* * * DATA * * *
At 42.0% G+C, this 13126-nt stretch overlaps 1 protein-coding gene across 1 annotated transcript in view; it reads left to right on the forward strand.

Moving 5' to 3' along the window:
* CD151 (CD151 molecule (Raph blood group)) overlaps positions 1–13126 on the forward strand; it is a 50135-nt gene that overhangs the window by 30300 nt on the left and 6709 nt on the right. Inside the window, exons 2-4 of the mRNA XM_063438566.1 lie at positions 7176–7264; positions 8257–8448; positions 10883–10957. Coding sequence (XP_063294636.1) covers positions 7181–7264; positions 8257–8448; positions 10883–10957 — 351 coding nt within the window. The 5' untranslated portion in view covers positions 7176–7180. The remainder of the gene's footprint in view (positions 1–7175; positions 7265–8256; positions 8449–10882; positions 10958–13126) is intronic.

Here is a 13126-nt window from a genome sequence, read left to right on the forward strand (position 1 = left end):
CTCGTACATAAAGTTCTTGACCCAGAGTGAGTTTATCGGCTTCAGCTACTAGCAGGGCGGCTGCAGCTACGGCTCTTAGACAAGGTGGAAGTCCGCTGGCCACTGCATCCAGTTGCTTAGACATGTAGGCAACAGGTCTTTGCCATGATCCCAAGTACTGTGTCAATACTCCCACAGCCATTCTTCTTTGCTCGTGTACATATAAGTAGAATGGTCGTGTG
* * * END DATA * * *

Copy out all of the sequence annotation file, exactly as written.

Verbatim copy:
At 42.0% G+C, this 13126-nt stretch overlaps 1 protein-coding gene across 1 annotated transcript in view; it reads left to right on the forward strand.

Moving 5' to 3' along the window:
* CD151 (CD151 molecule (Raph blood group)) overlaps positions 1–13126 on the forward strand; it is a 50135-nt gene that overhangs the window by 30300 nt on the left and 6709 nt on the right. Inside the window, exons 2-4 of the mRNA XM_063438566.1 lie at positions 7176–7264; positions 8257–8448; positions 10883–10957. Coding sequence (XP_063294636.1) covers positions 7181–7264; positions 8257–8448; positions 10883–10957 — 351 coding nt within the window. The 5' untranslated portion in view covers positions 7176–7180. The remainder of the gene's footprint in view (positions 1–7175; positions 7265–8256; positions 8449–10882; positions 10958–13126) is intronic.

Here is a 13126-nt window from a genome sequence, read left to right on the forward strand (position 1 = left end):
CTCGTACATAAAGTTCTTGACCCAGAGTGAGTTTATCGGCTTCAGCTACTAGCAGGGCGGCTGCAGCTACGGCTCTTAGACAAGGTGGAAGTCCGCTGGCCACTGCATCCAGTTGCTTAGACATGTAGGCAACAGGTCTTTGCCATGATCCCAAGTACTGTGTCAATACTCCCACAGCCATTCTTCTTTGCTCGTGTACATATAAGTAGAATGGTCGTGTG